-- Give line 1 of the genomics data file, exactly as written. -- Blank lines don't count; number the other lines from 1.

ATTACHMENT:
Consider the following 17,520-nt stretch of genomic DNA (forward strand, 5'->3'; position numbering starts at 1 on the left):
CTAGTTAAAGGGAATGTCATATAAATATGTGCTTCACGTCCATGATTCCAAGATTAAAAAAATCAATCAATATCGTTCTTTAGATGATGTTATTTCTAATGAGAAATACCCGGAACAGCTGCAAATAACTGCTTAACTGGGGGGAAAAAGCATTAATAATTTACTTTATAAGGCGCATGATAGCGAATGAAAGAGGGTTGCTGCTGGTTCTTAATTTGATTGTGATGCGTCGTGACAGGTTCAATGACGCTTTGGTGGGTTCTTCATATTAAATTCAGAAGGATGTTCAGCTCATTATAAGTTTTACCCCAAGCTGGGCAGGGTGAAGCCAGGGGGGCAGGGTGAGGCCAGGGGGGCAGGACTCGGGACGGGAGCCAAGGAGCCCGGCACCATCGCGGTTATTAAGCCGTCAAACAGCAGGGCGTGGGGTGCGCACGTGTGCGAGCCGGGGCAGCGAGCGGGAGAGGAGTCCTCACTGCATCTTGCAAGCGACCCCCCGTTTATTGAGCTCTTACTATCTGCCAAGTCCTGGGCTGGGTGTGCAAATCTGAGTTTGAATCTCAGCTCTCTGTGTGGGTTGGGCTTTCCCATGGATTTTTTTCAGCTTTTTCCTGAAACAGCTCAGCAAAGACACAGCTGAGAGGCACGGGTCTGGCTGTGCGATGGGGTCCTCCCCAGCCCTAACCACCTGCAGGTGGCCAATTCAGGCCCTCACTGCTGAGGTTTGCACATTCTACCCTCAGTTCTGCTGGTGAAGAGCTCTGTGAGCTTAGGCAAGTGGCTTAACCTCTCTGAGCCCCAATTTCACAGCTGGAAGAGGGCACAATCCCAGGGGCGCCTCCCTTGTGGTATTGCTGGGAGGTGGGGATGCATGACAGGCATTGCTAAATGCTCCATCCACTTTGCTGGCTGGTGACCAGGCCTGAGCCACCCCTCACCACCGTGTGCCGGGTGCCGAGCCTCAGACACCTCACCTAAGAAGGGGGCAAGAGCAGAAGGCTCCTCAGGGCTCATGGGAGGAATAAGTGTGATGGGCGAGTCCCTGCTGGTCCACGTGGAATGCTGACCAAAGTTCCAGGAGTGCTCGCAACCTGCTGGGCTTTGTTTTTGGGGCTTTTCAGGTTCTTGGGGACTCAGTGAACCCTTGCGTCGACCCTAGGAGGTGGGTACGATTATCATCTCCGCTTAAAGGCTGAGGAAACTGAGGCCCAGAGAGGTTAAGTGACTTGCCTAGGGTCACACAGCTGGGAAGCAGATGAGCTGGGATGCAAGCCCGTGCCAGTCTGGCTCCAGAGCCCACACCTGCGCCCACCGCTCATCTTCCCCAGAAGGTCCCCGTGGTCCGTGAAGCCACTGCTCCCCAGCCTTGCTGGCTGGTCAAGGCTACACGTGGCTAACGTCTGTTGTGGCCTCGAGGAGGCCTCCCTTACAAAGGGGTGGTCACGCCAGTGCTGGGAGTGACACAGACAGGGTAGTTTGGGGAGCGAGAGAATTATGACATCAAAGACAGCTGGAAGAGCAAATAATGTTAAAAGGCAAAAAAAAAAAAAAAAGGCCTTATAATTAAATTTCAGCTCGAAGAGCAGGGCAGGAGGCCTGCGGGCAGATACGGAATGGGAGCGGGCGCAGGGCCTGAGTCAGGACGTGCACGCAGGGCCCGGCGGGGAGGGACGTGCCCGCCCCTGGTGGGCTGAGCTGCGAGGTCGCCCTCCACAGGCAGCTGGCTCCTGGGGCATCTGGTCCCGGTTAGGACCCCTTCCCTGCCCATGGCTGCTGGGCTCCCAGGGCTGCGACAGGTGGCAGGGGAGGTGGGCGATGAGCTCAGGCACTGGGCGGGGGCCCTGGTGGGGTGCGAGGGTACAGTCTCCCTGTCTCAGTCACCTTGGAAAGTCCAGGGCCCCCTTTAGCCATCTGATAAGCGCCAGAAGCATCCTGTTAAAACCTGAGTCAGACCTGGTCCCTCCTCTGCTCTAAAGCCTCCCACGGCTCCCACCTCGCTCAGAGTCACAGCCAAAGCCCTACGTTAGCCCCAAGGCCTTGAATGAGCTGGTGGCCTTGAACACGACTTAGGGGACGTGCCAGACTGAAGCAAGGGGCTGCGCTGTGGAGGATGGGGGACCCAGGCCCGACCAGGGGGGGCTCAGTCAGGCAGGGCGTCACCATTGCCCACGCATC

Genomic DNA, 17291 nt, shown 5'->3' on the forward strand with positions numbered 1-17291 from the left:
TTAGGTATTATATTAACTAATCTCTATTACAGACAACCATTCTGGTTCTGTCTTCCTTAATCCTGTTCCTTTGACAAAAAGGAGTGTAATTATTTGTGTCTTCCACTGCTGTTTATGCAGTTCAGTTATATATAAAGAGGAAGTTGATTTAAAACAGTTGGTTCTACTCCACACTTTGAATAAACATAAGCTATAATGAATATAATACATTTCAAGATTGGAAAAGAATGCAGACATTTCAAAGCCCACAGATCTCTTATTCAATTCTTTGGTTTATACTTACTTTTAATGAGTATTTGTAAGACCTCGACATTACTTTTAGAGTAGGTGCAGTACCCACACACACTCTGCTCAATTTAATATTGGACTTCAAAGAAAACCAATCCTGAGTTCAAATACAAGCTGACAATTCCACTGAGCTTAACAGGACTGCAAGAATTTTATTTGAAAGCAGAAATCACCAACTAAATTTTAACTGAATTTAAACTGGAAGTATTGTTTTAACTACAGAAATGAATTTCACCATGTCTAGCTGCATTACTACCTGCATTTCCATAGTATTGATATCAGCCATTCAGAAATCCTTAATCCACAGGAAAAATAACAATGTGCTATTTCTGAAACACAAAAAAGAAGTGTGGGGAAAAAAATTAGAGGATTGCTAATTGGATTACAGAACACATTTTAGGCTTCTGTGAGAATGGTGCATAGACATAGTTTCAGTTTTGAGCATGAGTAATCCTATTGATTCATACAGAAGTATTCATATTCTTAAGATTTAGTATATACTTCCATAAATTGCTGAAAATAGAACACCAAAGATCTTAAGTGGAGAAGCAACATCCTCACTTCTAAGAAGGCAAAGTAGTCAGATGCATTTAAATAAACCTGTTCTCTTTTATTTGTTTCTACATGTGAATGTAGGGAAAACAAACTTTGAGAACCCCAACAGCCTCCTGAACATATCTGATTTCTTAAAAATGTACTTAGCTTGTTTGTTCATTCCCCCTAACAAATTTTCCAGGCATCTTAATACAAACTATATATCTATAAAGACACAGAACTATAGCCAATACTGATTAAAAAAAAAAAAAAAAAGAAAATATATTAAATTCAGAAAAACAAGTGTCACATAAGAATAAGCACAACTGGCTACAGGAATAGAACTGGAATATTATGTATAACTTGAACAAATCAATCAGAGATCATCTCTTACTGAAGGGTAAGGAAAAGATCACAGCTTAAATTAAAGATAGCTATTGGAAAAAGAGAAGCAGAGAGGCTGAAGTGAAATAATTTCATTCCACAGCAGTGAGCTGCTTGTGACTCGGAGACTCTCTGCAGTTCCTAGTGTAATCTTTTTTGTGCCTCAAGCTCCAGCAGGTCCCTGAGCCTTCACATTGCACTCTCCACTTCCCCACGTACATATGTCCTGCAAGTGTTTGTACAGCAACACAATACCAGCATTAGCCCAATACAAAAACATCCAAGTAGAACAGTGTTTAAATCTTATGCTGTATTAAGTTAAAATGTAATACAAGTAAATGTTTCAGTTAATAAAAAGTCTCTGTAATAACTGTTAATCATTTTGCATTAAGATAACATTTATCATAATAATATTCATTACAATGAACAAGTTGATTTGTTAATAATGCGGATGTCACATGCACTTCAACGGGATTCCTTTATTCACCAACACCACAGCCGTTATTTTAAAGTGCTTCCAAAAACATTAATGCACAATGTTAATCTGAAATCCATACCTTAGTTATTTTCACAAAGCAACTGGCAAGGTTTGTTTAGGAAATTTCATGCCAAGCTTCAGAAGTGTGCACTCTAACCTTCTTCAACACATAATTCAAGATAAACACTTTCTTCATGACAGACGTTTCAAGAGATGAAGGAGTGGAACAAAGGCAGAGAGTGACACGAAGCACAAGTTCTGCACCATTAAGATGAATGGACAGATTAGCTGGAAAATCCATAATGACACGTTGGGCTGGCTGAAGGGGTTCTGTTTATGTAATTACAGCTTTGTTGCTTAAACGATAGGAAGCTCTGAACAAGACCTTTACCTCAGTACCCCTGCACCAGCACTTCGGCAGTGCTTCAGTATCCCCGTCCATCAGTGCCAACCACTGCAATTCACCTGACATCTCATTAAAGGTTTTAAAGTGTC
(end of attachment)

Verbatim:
Consider the following 17,520-nt stretch of genomic DNA (forward strand, 5'->3'; position numbering starts at 1 on the left):